With Expressive Communalism defined, Flory & Miller offered guidance for churches seeking to engage post-Boomers going forward:

First, we would suggest that given the emphasis on embodiment…those churches and ministries that are able to capture the “embodied imagination” of young Christians…are more likely to be able to ensure for themselves a vibrant future. Second, we believe that those churches and ministries that are able to engage Post-Boomers at what we constantly heard framed as the “organic” level, that is, where the emphasis is on a participatory approach to church and ministry from the grass roots, or from the members upward into the group…rather than top-down program development mode, will be more successful in the long run.[Flory and Miller, p189-190.]

The heart of my ministry focus is developed around the three characteristics Flory & Miller discovered. The primary foundation is the sense of shared community not just as a church or small group, but also as couples. The building blocks upon this foundation will be the experiential component of relationships, shared spiritual formation and hands-on ministry and service as couples, in a group, and within the church and also in the world.

Being and Doing Church

George Hunter’s research on the role the spiritual disciplines within the Celtic Christian communities of St. Patrick of Ireland in the 5th Century may also serve as part of the foundation for this work toward expressive communalism. His focus on “being and doing church” always points to groups of people praying and inspiring one another, studying and learning together, practicing hospitality and visiting one another, opening themselves up to the surrounding Celtic community, supporting one another in life, and being prepared to share their faith with others when asked.[Hunter, p47-55]

Another strong influence that Hunter highlights is a heavy emphasis that context matters. These settlements of Christians practicing their faith together in the midst of a pagan Celtic culture allowed a church to emerge that was “astonishingly indigenous.”[p22] As a result, these indigenized Christians had a profound effect on engaging the non-Christian culture around them. “Patrick and his people launched a movement.”[p23]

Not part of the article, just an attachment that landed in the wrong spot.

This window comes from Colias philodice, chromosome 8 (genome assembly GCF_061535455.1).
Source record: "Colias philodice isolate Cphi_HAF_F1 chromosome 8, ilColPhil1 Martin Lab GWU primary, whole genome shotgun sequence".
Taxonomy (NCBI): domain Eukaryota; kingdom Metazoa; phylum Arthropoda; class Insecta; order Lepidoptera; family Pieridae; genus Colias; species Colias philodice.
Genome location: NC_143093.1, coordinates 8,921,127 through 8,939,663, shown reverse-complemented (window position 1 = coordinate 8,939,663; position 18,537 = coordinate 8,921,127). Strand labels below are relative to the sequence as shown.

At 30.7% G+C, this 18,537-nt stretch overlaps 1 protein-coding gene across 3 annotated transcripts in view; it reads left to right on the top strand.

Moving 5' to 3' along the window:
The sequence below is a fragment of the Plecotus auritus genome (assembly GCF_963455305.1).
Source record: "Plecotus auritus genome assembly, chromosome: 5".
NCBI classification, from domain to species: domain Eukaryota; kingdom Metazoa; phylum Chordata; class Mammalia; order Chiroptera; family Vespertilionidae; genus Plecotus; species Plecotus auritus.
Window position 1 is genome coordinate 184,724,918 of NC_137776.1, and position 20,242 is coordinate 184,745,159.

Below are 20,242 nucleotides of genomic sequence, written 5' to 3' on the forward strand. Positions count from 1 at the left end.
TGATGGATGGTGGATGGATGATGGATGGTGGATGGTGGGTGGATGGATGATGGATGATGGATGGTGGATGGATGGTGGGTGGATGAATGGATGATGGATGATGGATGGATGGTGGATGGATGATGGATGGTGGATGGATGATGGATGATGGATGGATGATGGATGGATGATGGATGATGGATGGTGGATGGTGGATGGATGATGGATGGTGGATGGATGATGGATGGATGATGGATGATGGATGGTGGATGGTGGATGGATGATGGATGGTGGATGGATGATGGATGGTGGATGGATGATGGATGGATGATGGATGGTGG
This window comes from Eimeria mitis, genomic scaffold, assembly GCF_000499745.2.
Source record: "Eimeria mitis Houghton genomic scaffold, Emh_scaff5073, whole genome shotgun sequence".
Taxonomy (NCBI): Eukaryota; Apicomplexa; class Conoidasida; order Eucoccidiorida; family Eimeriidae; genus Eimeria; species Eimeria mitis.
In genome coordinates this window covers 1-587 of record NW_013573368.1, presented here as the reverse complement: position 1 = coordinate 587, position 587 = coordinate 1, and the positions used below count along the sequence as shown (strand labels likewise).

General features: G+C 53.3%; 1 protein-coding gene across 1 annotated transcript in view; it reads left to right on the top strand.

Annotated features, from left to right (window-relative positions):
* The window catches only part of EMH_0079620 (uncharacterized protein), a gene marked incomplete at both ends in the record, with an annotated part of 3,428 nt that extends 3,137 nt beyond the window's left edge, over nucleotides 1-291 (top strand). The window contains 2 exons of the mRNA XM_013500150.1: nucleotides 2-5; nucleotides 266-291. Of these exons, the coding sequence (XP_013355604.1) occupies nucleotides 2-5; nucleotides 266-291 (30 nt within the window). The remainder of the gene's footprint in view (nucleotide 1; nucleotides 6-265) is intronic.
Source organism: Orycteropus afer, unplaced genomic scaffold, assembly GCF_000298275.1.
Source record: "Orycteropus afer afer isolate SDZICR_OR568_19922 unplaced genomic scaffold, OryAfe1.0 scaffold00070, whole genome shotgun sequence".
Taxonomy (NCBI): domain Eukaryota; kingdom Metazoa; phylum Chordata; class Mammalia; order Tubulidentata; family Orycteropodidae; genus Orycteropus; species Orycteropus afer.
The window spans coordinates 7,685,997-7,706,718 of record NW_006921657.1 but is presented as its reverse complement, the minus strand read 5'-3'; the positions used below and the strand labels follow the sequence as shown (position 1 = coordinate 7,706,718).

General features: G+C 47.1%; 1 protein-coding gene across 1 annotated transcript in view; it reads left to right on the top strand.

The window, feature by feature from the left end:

I believe that it is important to help the church members from post-Boomer generations to understand that they are living in the midst of a post-Christendom culture, and to be aware of how this influences their approach to every aspect of their lives. This is not for the sake of an institutional evangelism program or church growth model, but rather for the purpose of living out their common Christian identity amidst a backdrop of secularism, pluralism, and indigenous traditionalism that is an integral part of today’s western culture.

Community…community…community!!!

Rodney Stark’s research on the factors that heavily influenced the early church community and its understanding of setting will all provide additional resources for this work.[Rodney Stark, The Rise of Christianity: How the Obscure, Marginal Jesus Movement Became the Dominant Religious Force in the Western World in a Few Centuries (Princeton, New Jersey: Princeton University Press, 1996).] Stark speaks of the profound role community had in developing the early church, specifically as it carried out Christ’s mission in the family, within social networks, and across socio-economic classes. This sense of unity and commitment to Christ and one another, even during times of crisis and persecution, caused a “tiny obscure messianic movement from the edge of the Roman Empire” to dislodge classical paganism and become a dominant faith.[p3] According to Stark’s work, this little band of 120 followers of Christ in the upper room swelled to an estimated 6.3 million believers (over 10% of the population of the Roman Empire) by the time Constantine took the emperor’s throne in the early part of the 4th Century.[p7]

So what characteristics did these 120 exhibit that would draw so many people to the church of Jesus Christ? Stark’s research points to many factors, all having to do with a strong sense of identity and community.